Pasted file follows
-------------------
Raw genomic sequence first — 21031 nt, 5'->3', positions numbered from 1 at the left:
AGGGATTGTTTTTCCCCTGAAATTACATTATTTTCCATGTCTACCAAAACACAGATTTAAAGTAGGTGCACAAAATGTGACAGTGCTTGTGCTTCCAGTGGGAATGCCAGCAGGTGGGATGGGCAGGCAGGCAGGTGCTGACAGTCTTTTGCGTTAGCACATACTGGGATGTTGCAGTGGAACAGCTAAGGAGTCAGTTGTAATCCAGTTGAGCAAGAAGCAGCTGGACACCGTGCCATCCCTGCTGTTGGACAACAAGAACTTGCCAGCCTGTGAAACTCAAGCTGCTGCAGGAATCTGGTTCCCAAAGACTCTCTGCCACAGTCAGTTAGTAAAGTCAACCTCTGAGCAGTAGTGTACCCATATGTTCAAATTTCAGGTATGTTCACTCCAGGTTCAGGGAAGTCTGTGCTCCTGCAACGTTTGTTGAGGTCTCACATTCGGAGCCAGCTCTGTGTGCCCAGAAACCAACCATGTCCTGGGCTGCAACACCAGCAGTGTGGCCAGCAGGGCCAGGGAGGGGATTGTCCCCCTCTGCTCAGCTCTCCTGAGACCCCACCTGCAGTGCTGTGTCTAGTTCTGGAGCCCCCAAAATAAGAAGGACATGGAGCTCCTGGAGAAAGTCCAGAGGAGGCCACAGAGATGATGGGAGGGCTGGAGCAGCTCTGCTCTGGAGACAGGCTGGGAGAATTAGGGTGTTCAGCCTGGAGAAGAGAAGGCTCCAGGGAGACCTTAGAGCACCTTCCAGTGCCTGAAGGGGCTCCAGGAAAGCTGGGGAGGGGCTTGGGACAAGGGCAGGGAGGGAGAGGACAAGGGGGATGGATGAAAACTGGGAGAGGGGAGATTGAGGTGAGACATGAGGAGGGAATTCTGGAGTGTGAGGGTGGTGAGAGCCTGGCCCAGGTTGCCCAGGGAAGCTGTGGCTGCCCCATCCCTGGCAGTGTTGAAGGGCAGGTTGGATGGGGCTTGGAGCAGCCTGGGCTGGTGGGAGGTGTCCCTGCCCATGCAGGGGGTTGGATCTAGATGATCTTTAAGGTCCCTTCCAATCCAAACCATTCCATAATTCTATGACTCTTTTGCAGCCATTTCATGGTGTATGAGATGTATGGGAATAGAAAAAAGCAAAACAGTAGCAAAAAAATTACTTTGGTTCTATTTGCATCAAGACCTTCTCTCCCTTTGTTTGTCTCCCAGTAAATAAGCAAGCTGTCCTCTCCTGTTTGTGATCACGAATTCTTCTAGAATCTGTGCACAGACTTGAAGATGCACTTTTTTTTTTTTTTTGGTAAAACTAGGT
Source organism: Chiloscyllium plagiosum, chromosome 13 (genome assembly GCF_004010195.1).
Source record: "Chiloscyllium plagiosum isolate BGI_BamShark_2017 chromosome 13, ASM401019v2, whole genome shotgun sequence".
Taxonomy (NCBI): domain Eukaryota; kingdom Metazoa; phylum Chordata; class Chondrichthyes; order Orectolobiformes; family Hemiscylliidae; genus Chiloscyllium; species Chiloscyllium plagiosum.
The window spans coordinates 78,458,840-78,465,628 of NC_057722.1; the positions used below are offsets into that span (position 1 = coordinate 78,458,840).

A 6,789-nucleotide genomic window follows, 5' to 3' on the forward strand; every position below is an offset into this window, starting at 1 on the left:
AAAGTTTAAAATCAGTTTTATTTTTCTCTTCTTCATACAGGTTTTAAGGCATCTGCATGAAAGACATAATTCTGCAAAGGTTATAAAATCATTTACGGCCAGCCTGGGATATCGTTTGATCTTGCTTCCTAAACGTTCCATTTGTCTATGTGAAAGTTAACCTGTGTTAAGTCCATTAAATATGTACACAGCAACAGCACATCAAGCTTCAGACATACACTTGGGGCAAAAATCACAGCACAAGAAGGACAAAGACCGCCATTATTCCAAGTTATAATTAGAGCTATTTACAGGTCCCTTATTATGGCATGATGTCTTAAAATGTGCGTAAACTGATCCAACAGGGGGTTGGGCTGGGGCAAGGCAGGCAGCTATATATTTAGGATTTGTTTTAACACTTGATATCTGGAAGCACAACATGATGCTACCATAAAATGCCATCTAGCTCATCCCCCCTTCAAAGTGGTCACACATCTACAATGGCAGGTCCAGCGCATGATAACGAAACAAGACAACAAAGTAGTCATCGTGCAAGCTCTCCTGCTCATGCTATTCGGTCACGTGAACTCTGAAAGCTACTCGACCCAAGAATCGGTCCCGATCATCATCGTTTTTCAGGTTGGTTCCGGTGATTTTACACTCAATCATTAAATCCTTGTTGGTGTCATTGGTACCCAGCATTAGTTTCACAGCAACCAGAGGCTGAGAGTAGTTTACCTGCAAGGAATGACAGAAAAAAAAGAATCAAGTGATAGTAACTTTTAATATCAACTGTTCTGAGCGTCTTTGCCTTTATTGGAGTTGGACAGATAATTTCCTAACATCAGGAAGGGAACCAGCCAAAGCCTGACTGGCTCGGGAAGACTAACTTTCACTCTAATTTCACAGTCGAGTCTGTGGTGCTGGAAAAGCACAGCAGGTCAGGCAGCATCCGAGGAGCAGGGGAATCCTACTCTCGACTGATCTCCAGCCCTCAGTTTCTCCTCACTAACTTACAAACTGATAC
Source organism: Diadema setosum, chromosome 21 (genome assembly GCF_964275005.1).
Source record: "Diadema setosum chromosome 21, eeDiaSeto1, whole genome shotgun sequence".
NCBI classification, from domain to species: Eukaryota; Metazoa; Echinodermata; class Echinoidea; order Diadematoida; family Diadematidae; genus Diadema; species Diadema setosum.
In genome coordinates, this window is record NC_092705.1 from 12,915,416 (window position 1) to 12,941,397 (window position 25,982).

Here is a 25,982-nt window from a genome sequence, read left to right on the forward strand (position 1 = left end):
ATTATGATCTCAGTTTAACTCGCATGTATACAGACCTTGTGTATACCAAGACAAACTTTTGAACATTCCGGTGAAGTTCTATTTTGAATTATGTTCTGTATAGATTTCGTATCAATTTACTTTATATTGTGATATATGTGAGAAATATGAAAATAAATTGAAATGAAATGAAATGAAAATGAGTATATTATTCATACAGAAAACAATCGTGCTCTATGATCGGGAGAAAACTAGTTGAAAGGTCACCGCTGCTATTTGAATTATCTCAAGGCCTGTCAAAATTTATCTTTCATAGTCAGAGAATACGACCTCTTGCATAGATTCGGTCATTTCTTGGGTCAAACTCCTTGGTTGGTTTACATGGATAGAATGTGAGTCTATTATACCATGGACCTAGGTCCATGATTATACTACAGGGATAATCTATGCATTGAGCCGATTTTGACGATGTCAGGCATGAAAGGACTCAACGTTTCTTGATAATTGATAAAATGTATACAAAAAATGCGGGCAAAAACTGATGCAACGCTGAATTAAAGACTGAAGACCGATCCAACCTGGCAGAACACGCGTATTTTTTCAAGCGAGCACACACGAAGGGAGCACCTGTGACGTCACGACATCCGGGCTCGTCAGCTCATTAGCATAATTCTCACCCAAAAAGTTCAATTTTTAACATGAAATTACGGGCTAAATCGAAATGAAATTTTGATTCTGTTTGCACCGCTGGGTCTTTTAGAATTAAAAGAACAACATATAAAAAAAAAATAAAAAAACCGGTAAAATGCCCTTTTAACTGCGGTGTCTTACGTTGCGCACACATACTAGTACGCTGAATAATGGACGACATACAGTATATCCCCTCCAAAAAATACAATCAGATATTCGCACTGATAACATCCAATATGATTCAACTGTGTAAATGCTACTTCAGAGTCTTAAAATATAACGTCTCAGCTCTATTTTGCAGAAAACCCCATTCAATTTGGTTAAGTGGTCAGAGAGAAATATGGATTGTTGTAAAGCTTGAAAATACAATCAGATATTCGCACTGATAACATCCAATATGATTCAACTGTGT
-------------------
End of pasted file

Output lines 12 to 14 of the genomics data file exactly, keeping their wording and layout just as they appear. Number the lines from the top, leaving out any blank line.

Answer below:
In genome coordinates, this window is record NC_092705.1 from 12,915,416 (window position 1) to 12,941,397 (window position 25,982).

Here is a 25,982-nt window from a genome sequence, read left to right on the forward strand (position 1 = left end):
ATTATGATCTCAGTTTAACTCGCATGTATACAGACCTTGTGTATACCAAGACAAACTTTTGAACATTCCGGTGAAGTTCTATTTTGAATTATGTTCTGTATAGATTTCGTATCAATTTACTTTATATTGTGATATATGTGAGAAATATGAAAATAAATTGAAATGAAATGAAATGAAAATGAGTATATTATTCATACAGAAAACAATCGTGCTCTATGATCGGGAGAAAACTAGTTGAAAGGTCACCGCTGCTATTTGAATTATCTCAAGGCCTGTCAAAATTTATCTTTCATAGTCAGAGAATACGACCTCTTGCATAGATTCGGTCATTTCTTGGGTCAAACTCCTTGGTTGGTTTACATGGATAGAATGTGAGTCTATTATACCATGGACCTAGGTCCATGATTATACTACAGGGATAATCTATGCATTGAGCCGATTTTGACGATGTCAGGCATGAAAGGACTCAACGTTTCTTGATAATTGATAAAATGTATACAAAAAATGCGGGCAAAAACTGATGCAACGCTGAATTAAAGACTGAAGACCGATCCAACCTGGCAGAACACGCGTATTTTTTCAAGCGAGCACACACGAAGGGAGCACCTGTGACGTCACGACATCCGGGCTCGTCAGCTCATTAGCATAATTCTCACCCAAAAAGTTCAATTTTTAACATGAAATTACGGGCTAAATCGAAATGAAATTTTGATTCTGTTTGCACCGCTGGGTCTTTTAGAATTAAAAGAACAACATATAAAAAAAAAATAAAAAAACCGGTAAAATGCCCTTTTAACTGCGGTGTCTTACGTTGCGCACACATACTAGTACGCTGAATAATGGACGACATACAGTATATCCCCTCCAAAAAATACAATCAGATATTCGCACTGATAACATCCAATATGATTCAACTGTGTAAATGCTACTTCAGAGTCTTAAAATATAACGTCTCAGCTCTATTTTGCAGAAAACCCCATTCAATTTGGTTAAGTGGTCAGAGAGAAATATGGATTGTTGTAAAGCTTGAAAATACAATCAGATATTCGCACTGATAACATCCAATATGATTCAACTGTGT